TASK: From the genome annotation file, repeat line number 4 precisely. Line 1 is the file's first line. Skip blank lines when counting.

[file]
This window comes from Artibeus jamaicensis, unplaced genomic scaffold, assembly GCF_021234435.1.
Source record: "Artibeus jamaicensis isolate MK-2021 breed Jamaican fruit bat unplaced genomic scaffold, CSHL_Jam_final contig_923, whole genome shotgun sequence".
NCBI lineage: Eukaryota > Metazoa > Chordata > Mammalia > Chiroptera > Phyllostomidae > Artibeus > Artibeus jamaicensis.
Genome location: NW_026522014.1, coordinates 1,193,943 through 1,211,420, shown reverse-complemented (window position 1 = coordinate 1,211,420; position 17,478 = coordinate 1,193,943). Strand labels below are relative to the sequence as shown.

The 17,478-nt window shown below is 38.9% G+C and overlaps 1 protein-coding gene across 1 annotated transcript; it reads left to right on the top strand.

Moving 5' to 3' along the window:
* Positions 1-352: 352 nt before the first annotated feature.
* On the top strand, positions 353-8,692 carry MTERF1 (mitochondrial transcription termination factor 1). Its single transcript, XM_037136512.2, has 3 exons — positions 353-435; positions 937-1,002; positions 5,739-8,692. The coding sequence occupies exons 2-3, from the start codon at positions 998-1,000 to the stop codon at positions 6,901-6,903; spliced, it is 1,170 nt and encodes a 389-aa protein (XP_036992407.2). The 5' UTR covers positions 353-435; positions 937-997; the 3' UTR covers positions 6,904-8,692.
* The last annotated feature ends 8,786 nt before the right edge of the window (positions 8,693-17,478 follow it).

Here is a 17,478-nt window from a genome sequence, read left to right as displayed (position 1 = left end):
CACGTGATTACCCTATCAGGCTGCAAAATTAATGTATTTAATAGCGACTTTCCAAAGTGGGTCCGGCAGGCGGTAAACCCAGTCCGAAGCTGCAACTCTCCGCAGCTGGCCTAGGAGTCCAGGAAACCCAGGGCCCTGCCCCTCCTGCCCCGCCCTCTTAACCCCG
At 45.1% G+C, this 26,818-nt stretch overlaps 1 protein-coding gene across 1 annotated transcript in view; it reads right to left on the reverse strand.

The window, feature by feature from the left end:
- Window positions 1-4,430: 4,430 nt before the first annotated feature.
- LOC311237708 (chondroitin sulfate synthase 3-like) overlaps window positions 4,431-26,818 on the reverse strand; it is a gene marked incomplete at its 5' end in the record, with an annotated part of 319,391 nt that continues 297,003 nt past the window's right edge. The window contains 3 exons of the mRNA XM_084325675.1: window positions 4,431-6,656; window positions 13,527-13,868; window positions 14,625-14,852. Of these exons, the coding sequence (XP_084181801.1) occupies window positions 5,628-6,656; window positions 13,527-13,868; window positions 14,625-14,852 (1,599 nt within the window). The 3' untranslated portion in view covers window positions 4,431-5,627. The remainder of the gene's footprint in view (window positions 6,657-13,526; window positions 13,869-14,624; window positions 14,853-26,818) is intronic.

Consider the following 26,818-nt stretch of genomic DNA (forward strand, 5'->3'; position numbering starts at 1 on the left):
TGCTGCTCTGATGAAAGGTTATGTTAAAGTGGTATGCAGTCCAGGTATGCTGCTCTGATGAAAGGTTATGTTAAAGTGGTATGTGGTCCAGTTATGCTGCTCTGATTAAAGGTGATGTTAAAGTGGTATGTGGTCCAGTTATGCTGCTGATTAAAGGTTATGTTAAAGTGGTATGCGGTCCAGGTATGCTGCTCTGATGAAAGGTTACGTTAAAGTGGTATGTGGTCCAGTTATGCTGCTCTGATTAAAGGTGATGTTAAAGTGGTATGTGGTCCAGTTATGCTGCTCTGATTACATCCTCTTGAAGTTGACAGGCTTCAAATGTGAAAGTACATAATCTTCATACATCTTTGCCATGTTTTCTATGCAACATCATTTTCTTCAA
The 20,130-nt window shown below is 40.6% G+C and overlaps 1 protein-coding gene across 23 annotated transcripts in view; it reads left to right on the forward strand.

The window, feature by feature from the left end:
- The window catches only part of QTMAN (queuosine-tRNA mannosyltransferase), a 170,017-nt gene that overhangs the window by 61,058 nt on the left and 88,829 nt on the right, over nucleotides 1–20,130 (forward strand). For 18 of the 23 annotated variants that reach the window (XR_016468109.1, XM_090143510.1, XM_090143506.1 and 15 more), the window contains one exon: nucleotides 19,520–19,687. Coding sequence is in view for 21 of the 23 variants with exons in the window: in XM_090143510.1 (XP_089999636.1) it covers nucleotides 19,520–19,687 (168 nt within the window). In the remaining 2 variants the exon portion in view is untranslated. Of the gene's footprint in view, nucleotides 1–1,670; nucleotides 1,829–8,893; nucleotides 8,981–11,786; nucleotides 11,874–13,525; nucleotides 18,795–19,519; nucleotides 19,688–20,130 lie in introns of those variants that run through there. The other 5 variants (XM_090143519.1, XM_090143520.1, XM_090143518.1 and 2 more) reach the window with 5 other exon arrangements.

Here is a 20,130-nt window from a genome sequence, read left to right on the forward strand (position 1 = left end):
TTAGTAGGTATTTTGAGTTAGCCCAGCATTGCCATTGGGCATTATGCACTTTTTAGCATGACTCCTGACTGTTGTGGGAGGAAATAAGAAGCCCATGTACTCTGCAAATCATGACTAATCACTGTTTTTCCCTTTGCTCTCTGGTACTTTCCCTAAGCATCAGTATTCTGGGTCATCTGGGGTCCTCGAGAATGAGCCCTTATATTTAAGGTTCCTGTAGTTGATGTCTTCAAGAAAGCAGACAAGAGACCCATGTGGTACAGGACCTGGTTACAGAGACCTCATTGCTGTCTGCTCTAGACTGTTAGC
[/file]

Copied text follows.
Genome location: NW_026522014.1, coordinates 1,193,943 through 1,211,420, shown reverse-complemented (window position 1 = coordinate 1,211,420; position 17,478 = coordinate 1,193,943). Strand labels below are relative to the sequence as shown.